I attended Constantia Waldorf School from Kindergarten until the first term of Class 10 when I went to Fish Hoek Senior High. Bernard Hurner was my Class teacher and then Sue Vos took us for High School.
I always enjoyed the arts and crafts which Waldorf introduced us to so thoroughly, but since I did well academically I went onto study Science at UCT. I studied Microbiology and Biochemistry which was fascinating in some ways and tedious in others. I was ready to stop during my Honours year, but when I was offered a summer internship in Vancouver, I took the opportunity to experience the (beautiful!) city and ended up working in a genetics lab for a year. Although I enjoyed finally earning an income and made the most of the Canadian lifestyle, snowboarding etc, I knew that spending my days in a laboratory was not sustainable for me. My artistic side was dying and crying out for some room to grow. I had always been interested in animation having made a short film with my dad at the age of 7, but animation was not exactly a career option when I finished school in 1996.
After a short course in stop-motion in Vancouver, I managed to get an internship on a stop-motion film while staying with my father in Berlin. This provided me with a great introduction to the dedication and passion required to make an animated film (over 10 years later, it is still not complete!) I was hoping to return to Cape Town and intern at Triggerfish which was a stop-motion company doing commercials and work for Sesame Workshop, but computer animation was already taking over so there were not many job opportunities. So, instead, I got involved in developing the local industry and made a short film which gave me a chance to explore all the stages of production. It took about a year to complete and got selected into some festivals which encouraged me to make more films.
One idea that I kept coming back to was that of the Quagga which was being bred back to life on the slopes of Table Mountain. The idea that an animal could come back from extinction fascinated my scientific mind, and the analogy of the half-striped zebra seemed fitting to many South Africans – and to me, having grown up always feeling different. From the idea of “Khumba” to the final result on screen was a decade-long road. I worked on the script while supporting myself through writing/editing science textbooks and of course the much-dreaded job waiting tables. I finally signed up for a year-long internship learning computer animation. My big break came during that time, when I won a competition, providing me with a bit of funding and training to write the full-length feature script. Then, through a fortunate turn of events, I had the opportunity to become a partner in Triggerfish, and with my experience in writing became involved in the script of “Adventures in Zambezia” too.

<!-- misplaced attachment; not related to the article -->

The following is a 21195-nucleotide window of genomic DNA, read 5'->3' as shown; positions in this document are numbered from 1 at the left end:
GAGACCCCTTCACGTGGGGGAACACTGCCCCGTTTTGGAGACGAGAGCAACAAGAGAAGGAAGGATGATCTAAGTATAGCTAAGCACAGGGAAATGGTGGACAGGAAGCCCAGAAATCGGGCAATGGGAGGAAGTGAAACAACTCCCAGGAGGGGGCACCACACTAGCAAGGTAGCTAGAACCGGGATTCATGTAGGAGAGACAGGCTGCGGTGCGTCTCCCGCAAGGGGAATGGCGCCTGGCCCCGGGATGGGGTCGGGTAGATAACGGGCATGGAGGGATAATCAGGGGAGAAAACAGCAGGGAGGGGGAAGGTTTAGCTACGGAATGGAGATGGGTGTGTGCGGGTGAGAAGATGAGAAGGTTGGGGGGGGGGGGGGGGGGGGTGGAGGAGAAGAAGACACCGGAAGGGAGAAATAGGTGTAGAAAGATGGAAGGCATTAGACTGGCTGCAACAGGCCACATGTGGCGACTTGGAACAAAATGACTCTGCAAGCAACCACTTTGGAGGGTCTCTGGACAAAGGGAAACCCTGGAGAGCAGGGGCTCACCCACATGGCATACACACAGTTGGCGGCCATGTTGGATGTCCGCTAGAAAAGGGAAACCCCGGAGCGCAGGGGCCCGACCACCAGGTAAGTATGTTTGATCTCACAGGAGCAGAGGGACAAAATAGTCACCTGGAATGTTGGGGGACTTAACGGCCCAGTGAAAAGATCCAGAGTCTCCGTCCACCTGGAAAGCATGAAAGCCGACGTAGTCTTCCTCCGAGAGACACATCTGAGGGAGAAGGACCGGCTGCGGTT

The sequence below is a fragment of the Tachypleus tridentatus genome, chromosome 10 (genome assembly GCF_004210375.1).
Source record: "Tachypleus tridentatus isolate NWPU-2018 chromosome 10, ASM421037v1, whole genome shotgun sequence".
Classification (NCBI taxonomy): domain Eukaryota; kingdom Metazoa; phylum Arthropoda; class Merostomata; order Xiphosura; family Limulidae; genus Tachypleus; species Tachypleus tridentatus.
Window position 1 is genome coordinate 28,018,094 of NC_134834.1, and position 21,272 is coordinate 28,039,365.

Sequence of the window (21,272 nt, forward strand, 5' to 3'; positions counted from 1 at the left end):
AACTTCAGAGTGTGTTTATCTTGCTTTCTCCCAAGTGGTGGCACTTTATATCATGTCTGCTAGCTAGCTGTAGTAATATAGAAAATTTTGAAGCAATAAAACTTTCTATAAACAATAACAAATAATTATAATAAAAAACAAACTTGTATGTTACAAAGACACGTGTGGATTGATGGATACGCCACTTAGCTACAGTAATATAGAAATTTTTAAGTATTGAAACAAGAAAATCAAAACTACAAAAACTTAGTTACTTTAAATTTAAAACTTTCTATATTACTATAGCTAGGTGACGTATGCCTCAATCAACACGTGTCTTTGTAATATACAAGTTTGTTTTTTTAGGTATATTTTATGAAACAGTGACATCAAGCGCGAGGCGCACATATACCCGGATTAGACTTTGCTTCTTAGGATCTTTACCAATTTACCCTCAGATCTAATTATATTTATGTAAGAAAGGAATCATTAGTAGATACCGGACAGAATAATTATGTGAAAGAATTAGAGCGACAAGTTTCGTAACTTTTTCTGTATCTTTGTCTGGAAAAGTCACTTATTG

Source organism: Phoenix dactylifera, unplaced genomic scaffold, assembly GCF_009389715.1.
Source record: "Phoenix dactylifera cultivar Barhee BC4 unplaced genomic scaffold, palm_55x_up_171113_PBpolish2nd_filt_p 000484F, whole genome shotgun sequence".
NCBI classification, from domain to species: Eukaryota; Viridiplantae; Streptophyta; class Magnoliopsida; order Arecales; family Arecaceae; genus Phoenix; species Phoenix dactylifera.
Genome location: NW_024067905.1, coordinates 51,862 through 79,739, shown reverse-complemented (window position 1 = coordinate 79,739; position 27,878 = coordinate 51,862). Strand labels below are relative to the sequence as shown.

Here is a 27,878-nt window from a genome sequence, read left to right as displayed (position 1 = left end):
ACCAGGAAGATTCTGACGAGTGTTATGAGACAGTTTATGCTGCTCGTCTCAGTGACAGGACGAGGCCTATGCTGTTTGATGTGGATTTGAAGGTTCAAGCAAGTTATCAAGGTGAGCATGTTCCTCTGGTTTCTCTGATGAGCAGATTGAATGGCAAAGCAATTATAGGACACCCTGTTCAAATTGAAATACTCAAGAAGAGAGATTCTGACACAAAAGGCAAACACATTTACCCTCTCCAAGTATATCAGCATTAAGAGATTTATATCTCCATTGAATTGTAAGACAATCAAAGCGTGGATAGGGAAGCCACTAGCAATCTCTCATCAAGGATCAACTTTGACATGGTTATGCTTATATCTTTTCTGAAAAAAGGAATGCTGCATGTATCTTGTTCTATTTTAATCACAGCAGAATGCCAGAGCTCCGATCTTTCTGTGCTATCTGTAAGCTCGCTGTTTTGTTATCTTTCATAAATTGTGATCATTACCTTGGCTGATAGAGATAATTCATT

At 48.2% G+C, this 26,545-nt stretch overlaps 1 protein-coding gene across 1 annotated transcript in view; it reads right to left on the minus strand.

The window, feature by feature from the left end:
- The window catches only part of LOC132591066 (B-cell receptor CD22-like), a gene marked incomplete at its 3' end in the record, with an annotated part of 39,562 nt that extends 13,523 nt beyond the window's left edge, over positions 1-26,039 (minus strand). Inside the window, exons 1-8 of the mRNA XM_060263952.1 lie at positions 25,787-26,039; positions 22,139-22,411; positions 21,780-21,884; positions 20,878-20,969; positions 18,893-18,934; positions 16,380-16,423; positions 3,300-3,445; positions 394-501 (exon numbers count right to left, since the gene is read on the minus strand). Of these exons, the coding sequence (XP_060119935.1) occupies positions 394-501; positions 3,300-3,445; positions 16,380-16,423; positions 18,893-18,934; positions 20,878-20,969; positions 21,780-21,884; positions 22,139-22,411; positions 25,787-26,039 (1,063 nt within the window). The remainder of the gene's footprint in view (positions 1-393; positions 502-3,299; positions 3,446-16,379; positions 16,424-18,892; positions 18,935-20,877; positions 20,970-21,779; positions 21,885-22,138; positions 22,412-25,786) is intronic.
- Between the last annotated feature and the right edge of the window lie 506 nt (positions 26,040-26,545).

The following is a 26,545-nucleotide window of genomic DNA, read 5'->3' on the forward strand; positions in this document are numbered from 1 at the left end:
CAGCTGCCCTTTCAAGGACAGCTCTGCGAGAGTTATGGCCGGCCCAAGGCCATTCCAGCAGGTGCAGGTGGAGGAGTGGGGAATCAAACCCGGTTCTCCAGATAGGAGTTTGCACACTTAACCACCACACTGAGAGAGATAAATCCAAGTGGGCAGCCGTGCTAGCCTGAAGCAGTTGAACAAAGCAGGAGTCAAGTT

Since then it has been a rollercoaster ride, thrown in the deep end of animation – learning how to write, produce and direct. As the company grew to about 100 people at its peak, I also had to learn management, leadership and business skills. My official role is now Head of Development and I am responsible for creating a slate of projects at the studio. It means I don’t get to write much myself anymore, but I do get to help and develop new writers and can be involved on multiple projects at once which can be extremely rewarding.
When I took the plunge to change from science to animation, people said how brave I was to pursue my passion and switch careers, yet I never saw it as anything but essential – why do something that does not inspire you every day? Many of my classmates at Waldorf have ended up doing “unconventional” things as careers. That’s not to say there have not been challenges for all of us along the way, but at least we have not been afraid to take the leap. I credit Waldorf for helping us to look for that passion and, like the little zebra in my film, to pursue it against all odds.